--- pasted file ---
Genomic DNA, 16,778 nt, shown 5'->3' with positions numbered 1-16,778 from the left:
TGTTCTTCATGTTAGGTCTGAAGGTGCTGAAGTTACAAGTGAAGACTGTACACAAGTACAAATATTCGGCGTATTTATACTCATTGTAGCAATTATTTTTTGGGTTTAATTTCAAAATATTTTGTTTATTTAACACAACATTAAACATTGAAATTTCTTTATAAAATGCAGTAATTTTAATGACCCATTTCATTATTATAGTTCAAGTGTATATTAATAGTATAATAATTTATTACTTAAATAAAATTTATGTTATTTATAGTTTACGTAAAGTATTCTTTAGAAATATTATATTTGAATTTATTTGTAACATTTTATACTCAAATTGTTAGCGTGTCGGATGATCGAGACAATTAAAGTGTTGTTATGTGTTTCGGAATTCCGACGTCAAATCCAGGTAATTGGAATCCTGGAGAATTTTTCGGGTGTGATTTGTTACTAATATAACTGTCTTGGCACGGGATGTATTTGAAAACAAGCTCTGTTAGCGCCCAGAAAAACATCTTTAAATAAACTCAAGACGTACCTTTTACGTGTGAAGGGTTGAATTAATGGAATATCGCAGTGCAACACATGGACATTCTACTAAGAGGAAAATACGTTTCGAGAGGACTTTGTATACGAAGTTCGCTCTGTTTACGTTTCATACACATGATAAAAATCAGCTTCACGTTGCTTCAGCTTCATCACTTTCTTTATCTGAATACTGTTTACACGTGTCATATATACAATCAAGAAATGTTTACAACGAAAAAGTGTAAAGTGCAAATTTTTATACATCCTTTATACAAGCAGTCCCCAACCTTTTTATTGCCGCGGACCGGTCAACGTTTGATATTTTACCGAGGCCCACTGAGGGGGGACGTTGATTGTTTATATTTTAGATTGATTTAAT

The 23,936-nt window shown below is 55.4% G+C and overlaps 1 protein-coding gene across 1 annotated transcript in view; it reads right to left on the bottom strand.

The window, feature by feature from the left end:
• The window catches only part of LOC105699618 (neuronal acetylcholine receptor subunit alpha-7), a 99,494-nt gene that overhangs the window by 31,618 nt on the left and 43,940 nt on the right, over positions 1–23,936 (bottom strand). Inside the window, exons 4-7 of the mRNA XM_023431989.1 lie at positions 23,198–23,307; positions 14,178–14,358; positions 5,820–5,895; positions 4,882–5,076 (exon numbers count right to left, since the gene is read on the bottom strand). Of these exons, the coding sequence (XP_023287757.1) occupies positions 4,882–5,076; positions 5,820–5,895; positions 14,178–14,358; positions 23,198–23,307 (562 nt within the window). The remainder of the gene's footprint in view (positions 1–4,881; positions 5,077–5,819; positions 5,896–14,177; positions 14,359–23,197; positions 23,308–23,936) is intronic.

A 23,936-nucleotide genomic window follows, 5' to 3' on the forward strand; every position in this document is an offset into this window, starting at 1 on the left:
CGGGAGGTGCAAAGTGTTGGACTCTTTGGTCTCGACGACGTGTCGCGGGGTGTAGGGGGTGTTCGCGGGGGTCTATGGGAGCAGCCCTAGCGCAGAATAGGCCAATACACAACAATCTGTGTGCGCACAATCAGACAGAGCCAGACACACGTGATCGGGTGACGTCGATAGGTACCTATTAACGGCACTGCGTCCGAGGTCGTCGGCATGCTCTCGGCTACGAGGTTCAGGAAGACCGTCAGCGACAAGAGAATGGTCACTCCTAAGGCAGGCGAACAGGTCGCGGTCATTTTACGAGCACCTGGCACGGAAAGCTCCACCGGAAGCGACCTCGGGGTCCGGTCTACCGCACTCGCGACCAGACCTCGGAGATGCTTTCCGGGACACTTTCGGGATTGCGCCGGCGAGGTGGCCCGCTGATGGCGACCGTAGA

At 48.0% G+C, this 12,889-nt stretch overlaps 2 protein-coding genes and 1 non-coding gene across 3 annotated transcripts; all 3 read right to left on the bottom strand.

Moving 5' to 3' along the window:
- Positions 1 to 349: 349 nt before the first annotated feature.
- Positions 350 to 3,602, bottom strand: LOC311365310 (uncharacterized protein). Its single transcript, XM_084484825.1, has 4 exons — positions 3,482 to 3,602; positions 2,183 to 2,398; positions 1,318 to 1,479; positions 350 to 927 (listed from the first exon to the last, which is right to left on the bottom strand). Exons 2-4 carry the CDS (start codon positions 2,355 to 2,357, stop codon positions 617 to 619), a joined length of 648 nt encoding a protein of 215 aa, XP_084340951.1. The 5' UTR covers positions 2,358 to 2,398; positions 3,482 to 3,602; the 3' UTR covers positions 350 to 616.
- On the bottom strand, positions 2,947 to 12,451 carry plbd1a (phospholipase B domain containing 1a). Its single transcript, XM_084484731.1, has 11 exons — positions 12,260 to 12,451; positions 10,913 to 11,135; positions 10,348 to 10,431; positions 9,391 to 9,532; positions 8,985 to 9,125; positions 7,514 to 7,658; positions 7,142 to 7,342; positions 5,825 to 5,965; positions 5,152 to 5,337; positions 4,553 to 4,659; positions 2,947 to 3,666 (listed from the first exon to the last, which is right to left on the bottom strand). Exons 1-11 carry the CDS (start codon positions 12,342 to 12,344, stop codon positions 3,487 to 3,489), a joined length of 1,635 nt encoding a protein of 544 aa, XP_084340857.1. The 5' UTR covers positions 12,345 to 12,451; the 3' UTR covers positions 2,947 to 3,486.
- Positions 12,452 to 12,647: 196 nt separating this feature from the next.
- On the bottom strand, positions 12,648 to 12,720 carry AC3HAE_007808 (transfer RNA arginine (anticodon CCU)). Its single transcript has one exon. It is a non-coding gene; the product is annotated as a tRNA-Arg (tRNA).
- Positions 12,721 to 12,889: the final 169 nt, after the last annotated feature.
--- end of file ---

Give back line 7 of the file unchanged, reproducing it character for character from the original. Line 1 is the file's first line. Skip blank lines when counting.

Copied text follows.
CGGGAGGTGCAAAGTGTTGGACTCTTTGGTCTCGACGACGTGTCGCGGGGTGTAGGGGGTGTTCGCGGGGGTCTATGGGAGCAGCCCTAGCGCAGAATAGGCCAATACACAACAATCTGTGTGCGCACAATCAGACAGAGCCAGACACACGTGATCGGGTGACGTCGATAGGTACCTATTAACGGCACTGCGTCCGAGGTCGTCGGCATGCTCTCGGCTACGAGGTTCAGGAAGACCGTCAGCGACAAGAGAATGGTCACTCCTAAGGCAGGCGAACAGGTCGCGGTCATTTTACGAGCACCTGGCACGGAAAGCTCCACCGGAAGCGACCTCGGGGTCCGGTCTACCGCACTCGCGACCAGACCTCGGAGATGCTTTCCGGGACACTTTCGGGATTGCGCCGGCGAGGTGGCCCGCTGATGGCGACCGTAGA